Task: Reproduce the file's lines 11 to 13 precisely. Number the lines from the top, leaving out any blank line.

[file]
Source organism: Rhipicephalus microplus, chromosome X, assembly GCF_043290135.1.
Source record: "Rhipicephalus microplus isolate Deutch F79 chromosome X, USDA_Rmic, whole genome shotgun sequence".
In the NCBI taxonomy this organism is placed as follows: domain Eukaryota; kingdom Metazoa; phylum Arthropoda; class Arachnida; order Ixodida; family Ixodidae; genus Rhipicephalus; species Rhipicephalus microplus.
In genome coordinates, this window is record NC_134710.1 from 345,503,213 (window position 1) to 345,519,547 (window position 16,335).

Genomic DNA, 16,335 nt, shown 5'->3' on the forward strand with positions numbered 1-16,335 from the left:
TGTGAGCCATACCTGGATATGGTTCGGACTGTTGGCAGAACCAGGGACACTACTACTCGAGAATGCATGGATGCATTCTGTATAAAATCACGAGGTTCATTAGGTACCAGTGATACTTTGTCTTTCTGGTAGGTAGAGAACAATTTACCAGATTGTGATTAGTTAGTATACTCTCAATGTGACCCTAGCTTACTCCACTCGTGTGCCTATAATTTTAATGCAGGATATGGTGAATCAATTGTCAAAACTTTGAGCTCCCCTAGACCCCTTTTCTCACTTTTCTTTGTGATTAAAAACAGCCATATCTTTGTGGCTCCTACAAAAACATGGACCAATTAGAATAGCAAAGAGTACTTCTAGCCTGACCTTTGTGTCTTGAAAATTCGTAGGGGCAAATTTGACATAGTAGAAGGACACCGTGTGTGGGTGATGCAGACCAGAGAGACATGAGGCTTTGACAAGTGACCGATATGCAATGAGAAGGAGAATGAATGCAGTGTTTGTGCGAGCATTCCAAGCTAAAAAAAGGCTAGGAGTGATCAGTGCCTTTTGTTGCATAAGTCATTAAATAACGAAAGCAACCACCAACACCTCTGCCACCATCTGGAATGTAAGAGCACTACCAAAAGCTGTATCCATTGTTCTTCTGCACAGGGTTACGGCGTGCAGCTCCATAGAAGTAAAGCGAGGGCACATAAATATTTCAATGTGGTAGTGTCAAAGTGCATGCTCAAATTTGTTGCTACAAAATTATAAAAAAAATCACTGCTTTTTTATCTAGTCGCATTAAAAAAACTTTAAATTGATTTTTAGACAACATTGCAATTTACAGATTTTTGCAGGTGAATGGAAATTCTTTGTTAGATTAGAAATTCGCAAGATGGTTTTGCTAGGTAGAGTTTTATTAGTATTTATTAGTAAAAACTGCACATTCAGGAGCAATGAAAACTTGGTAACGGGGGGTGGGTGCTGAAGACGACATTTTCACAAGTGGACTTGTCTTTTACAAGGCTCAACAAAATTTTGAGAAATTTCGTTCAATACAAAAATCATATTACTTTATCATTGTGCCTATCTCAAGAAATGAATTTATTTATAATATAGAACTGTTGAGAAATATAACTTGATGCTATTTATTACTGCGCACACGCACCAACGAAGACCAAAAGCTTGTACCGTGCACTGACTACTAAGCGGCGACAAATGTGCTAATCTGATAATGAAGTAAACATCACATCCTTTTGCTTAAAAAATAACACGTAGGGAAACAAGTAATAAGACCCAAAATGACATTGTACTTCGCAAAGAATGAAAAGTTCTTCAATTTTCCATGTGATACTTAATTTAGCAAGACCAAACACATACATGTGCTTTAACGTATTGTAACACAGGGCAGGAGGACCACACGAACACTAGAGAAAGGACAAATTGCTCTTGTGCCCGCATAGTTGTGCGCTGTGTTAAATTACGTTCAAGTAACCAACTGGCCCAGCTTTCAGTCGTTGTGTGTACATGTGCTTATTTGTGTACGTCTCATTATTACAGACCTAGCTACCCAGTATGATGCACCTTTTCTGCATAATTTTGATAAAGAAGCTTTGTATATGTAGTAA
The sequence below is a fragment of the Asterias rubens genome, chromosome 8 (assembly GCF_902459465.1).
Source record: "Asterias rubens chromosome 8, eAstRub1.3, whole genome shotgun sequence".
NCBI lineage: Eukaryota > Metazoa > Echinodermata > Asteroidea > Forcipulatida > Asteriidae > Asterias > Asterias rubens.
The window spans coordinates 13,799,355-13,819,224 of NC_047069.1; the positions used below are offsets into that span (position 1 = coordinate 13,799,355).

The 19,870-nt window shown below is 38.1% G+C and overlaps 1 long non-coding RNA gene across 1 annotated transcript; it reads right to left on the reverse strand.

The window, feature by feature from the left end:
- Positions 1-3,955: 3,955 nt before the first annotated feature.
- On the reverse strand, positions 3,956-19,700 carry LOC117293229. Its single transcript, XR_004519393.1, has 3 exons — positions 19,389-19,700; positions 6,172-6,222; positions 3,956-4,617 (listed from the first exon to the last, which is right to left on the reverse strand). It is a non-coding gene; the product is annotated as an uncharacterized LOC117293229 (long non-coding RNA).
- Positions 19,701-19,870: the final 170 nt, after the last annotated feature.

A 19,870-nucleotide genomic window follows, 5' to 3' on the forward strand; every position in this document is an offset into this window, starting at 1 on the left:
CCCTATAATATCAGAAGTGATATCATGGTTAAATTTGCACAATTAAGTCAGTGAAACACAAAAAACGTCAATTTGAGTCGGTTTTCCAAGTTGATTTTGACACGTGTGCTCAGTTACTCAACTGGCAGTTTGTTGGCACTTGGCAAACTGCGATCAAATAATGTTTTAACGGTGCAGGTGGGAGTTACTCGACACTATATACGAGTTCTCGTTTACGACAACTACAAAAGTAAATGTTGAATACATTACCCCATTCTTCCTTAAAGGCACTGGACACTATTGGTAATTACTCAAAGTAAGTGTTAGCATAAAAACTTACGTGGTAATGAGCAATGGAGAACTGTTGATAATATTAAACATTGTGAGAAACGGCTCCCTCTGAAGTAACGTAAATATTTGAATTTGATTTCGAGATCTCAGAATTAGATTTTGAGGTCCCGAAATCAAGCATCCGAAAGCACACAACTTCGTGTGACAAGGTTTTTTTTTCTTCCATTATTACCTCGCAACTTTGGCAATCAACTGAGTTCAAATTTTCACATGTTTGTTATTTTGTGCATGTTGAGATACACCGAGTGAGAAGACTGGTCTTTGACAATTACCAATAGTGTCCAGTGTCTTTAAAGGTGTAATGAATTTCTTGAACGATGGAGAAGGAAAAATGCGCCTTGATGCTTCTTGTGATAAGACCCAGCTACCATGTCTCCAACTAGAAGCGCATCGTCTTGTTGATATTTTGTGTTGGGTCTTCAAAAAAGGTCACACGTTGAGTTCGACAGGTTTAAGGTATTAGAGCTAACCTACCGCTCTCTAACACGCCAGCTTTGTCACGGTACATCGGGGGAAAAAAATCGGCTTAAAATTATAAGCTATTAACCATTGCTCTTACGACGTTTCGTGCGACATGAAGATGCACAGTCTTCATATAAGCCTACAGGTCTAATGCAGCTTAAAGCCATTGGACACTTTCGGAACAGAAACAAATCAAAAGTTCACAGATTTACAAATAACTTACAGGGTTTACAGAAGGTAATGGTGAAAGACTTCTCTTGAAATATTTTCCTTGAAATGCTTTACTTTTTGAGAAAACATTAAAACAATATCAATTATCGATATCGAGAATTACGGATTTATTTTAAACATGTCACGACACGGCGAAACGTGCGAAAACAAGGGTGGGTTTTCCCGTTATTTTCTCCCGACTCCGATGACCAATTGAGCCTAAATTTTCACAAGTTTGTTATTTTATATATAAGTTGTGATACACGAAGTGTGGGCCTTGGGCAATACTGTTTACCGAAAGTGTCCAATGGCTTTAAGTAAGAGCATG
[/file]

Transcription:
The 19,870-nt window shown below is 38.1% G+C and overlaps 1 long non-coding RNA gene across 1 annotated transcript; it reads right to left on the reverse strand.

The window, feature by feature from the left end:
- Positions 1-3,955: 3,955 nt before the first annotated feature.